BATON ROUGE, La. (AP) — Less than three weeks before her mysterious removal from a high-profile case against a south Louisiana sheriff, a federal judge called an eyebrow-raising break in a hearing that marked a major breakthrough for the Justice Department's investigation.
On Feb. 23, U.S. District Judge Patricia Minaldi was accepting a first round of guilty pleas from several government witnesses against Iberia Parish Sheriff Louis Ackal when a familiar face appeared in the courtroom. Minaldi interrupted the proceedings and invited the spectator, a retired federal judge, to meet with her privately outside the courtroom, according to three people who attended the Feb. 23 hearing. The people spoke on condition of anonymity because of the sensitivity of the situation.
Retired U.S. District Judge Richard Haik Sr. wasn't an impartial observer to the proceedings in Minaldi's courtroom that day. Not only is Haik a cousin of Ackal, but he also served as one of the sheriff's attorneys when he was indicted two weeks later on civil rights charges. Nine former employees of the sheriff's office have pleaded guilty to charges related to the alleged beatings of jail inmates.
Minaldi and Haik met for about five to 10 minutes outside the presence of prosecutors and defense attorneys before they returned to the courtroom, the witnesses said. Minaldi resumed the hearing and finished accepting guilty pleas from five former employees of the Iberia Parish Sheriff's Office without mentioning the meeting, they said.
Minaldi's private meeting with Haik wasn't the only unusual occurrence in the cases against Ackal's subordinates before they were reassigned to a different judge without an explanation.
At a hearing March 7, two days before the sheriff was indicted, Minaldi was in the middle of accepting guilty pleas by two former sheriff's deputies when a federal prosecutor cut her off mid-sentence and asked to speak to the defense attorney. Then, after a short break and private discussion with the attorneys, Minaldi adjourned the hearing without giving a reason on the record.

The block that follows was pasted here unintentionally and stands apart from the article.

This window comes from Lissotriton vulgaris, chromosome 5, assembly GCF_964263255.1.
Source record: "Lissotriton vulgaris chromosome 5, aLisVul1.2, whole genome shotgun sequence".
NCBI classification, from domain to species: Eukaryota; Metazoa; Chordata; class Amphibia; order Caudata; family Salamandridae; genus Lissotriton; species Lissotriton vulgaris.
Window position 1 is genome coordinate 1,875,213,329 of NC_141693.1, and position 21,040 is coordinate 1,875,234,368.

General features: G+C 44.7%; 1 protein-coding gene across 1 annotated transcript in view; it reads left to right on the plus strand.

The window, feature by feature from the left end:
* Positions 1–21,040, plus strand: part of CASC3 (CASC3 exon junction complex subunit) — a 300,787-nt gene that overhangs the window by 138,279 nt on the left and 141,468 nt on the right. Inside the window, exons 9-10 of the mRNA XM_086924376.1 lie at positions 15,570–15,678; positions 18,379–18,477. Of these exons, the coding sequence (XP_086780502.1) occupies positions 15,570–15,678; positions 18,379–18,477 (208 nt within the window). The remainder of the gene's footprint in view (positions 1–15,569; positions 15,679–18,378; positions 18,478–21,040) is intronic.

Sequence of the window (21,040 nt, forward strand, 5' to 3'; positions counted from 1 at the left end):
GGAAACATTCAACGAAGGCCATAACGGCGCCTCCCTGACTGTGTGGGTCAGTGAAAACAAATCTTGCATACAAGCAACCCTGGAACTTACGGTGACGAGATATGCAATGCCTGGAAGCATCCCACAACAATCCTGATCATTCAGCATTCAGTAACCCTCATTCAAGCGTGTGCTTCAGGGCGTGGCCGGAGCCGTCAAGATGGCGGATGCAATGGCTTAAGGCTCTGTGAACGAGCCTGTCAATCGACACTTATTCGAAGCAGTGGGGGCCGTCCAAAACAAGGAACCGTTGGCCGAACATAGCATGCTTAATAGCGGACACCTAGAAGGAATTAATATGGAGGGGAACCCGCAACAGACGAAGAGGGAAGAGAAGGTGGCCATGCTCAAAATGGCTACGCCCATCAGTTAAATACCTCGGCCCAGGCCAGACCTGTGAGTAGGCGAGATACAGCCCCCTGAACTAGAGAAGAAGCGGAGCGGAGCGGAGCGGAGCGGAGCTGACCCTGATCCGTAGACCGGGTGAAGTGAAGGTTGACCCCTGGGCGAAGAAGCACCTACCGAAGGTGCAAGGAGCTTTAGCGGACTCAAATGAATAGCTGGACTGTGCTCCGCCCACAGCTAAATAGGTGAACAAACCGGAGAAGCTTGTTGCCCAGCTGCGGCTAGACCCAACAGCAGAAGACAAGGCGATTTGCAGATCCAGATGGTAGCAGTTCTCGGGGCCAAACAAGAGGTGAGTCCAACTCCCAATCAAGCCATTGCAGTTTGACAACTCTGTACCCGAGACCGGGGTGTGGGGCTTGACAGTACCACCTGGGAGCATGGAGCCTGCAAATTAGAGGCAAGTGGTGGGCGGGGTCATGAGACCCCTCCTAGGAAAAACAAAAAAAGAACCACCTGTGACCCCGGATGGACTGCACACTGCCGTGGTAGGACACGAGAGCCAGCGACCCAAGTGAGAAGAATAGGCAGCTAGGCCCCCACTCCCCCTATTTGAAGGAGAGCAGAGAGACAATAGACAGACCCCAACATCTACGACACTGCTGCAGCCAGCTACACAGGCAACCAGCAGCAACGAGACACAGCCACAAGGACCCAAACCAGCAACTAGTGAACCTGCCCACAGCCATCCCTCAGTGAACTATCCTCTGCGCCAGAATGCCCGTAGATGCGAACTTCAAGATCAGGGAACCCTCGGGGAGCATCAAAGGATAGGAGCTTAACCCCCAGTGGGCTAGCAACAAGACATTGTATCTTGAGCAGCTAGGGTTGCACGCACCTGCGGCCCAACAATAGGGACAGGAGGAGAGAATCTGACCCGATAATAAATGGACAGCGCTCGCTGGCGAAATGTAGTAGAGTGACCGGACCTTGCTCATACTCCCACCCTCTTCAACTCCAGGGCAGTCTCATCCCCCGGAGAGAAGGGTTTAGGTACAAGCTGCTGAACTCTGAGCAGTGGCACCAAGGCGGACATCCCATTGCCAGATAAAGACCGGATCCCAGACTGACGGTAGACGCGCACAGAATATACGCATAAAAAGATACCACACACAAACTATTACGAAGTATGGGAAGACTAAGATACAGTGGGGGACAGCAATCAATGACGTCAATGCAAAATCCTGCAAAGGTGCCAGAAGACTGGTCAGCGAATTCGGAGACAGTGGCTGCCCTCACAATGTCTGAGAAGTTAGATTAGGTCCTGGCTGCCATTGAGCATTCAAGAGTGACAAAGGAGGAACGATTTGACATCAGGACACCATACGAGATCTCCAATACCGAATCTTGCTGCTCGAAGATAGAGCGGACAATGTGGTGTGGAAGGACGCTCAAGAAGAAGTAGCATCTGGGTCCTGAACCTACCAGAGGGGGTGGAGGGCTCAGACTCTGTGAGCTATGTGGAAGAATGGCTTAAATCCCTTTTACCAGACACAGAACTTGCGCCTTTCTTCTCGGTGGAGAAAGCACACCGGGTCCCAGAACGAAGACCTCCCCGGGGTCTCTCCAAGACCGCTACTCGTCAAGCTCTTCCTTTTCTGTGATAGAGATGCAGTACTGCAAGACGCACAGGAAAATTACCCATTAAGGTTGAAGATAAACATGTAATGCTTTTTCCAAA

Those two former deputies pleaded guilty later that day more than 70 miles away, in front of a different judge. Just four days later, the case against the sheriff and his subordinates was transferred to a different judge. No explanation was given for the switch.
Now, with his trial approaching, the sheriff is challenging the change.
The sheriff's attorney, John McLindon, argues the reassignment violated court rules and apparently was done without Minaldi's consent. On Friday, he asked the 5th U.S. Circuit Court of Appeals to transfer Ackal's case back to Minaldi.
Transcripts for the interrupted guilty plea on Feb. 23 don't include any mention of Haik or his meeting with Minaldi. It's unclear if Minaldi knew of Haik's connection to Ackal before their meeting, but two of the witnesses say Haik spoke up near the end of the proceedings and objected to sealing an indictment.
In June, Haik and two other attorneys withdrew from representing the sheriff without explanation. He later said his discussion with Minaldi was unrelated to the sheriff's case.
"I would not do that, and she would not do that," Haik said in July. "I know better. She knows better."
McLindon initially challenged the switch in judges in a court filing last week. Chief Judge Dee Drell denied McLindon's request in a two-sentence order that simply said it was "without merit."
Minaldi and Drell haven't responded to requests for comment since last Friday.
This story has been corrected to show that District Judge Richard Haik is Sr., not Jr.